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San Francisco No Longer Has Highest (Planned) Minimum Wage in U.S.

| December 18, 2013
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A protester at a fast-food wage protest in Oakland in early December. They are asking for $15 and the right to form a union. (Sara Hossaini/KQED)

A protester at a fast-food wage protest in Oakland in early December. They are asking for $15 and the right to form a union. (Sara Hossaini/KQED)

Our time at the top of the bottom is coming to an end — at least for now.

The Washington D.C. Council voted last night to raise its minimum wage to $11.60, effective in 2016.

That tops San Francisco’s minimum wage of $10.74 an hour, which goes into effect on Jan. 1, and makes D.C.’s the highest planned minimum wage in the country.

But Washington’s distinction may not be long-lived.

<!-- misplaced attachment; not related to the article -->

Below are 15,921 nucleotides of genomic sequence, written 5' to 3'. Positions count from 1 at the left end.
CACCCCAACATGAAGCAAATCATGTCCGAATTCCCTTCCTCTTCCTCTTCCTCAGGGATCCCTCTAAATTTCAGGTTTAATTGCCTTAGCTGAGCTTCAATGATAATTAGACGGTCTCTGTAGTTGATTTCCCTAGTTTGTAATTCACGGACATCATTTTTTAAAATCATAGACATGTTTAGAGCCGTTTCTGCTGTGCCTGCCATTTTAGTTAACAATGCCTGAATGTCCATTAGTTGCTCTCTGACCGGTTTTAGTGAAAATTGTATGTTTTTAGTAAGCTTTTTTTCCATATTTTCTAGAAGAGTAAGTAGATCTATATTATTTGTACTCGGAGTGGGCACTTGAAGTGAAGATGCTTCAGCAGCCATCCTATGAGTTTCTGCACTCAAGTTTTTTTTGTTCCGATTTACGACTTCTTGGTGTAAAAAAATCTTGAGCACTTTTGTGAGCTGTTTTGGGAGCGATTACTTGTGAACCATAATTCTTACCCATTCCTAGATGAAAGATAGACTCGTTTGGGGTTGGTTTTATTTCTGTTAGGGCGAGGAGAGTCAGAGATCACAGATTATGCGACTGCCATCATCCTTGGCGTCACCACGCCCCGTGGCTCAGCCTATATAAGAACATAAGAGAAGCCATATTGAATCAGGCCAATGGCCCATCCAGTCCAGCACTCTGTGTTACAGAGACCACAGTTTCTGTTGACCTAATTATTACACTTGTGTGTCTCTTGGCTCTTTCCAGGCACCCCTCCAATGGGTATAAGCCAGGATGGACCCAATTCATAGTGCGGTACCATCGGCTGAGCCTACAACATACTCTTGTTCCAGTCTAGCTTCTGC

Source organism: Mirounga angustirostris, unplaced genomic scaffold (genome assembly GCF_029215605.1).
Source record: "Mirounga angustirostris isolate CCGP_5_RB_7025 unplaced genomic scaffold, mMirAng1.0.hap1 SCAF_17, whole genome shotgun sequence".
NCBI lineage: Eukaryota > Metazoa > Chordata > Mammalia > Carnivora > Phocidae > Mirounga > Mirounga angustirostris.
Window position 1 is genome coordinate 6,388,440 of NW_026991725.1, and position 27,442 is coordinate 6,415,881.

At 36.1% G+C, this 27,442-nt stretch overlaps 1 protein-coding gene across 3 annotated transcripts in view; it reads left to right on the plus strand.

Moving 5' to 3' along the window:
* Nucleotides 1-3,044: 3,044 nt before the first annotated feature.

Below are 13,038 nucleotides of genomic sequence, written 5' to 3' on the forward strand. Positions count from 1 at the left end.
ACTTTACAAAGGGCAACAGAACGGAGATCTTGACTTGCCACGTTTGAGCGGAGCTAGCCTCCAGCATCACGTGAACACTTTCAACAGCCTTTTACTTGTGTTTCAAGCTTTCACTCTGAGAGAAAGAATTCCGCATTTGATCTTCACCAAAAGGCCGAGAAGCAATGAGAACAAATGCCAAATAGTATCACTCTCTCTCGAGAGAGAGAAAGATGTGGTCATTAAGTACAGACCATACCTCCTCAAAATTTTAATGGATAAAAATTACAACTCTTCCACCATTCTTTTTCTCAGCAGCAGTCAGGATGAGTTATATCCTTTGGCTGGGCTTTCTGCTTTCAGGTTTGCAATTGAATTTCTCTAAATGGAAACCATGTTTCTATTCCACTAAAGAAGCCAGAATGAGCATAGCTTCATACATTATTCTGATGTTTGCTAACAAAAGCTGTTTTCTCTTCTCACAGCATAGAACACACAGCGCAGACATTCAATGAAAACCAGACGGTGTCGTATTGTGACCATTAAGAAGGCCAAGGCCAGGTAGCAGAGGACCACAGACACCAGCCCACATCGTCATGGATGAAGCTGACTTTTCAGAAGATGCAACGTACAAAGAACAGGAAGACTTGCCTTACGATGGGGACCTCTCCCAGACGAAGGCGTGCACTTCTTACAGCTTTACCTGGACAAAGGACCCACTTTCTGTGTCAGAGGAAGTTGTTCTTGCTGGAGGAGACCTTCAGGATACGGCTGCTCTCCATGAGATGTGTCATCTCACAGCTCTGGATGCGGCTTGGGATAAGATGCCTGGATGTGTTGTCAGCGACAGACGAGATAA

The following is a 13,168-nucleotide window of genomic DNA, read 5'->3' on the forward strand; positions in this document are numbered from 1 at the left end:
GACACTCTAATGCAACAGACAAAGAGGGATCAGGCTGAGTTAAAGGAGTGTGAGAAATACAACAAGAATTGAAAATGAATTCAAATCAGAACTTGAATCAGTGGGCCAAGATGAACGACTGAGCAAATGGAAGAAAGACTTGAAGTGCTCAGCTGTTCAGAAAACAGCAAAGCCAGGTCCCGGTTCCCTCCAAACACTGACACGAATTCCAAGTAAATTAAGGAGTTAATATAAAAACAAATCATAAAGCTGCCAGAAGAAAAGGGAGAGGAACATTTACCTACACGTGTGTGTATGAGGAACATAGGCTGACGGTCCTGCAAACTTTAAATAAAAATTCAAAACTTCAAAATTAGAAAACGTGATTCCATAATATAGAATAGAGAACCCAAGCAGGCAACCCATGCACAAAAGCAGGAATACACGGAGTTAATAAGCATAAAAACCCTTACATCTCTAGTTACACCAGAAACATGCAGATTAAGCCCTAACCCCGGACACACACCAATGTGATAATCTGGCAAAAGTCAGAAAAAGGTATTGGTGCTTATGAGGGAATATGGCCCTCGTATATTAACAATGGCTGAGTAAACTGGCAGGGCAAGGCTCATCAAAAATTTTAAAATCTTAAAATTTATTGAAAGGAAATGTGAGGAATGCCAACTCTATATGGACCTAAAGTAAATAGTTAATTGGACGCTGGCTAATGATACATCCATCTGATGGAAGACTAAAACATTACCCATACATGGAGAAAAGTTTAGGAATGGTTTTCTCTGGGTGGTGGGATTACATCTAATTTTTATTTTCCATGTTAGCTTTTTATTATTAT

That’s because Mayor Ed Lee announced earlier this month that he’s planning a ballot measure for next year that would raise the city’s minimum wage¬† to as much as $15.

That’s in line with what Bay Area fast food workers asked for during a recent protest.

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Category: Economy

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About the Author ()

Olivia Allen-Price is an interactive and engagement producer with KQED News. She is the voice behind KQEDNews accounts on Twitter, Instagram and Facebook. Her experience in web journalism includes major newspapers such as The Baltimore Sun and The Virginian-Pilot. Follow her on Twitter at @oallenprice and on Instagram @oallenprice. Reach Olivia Allen-Price at ohubertallen@kqed.org.

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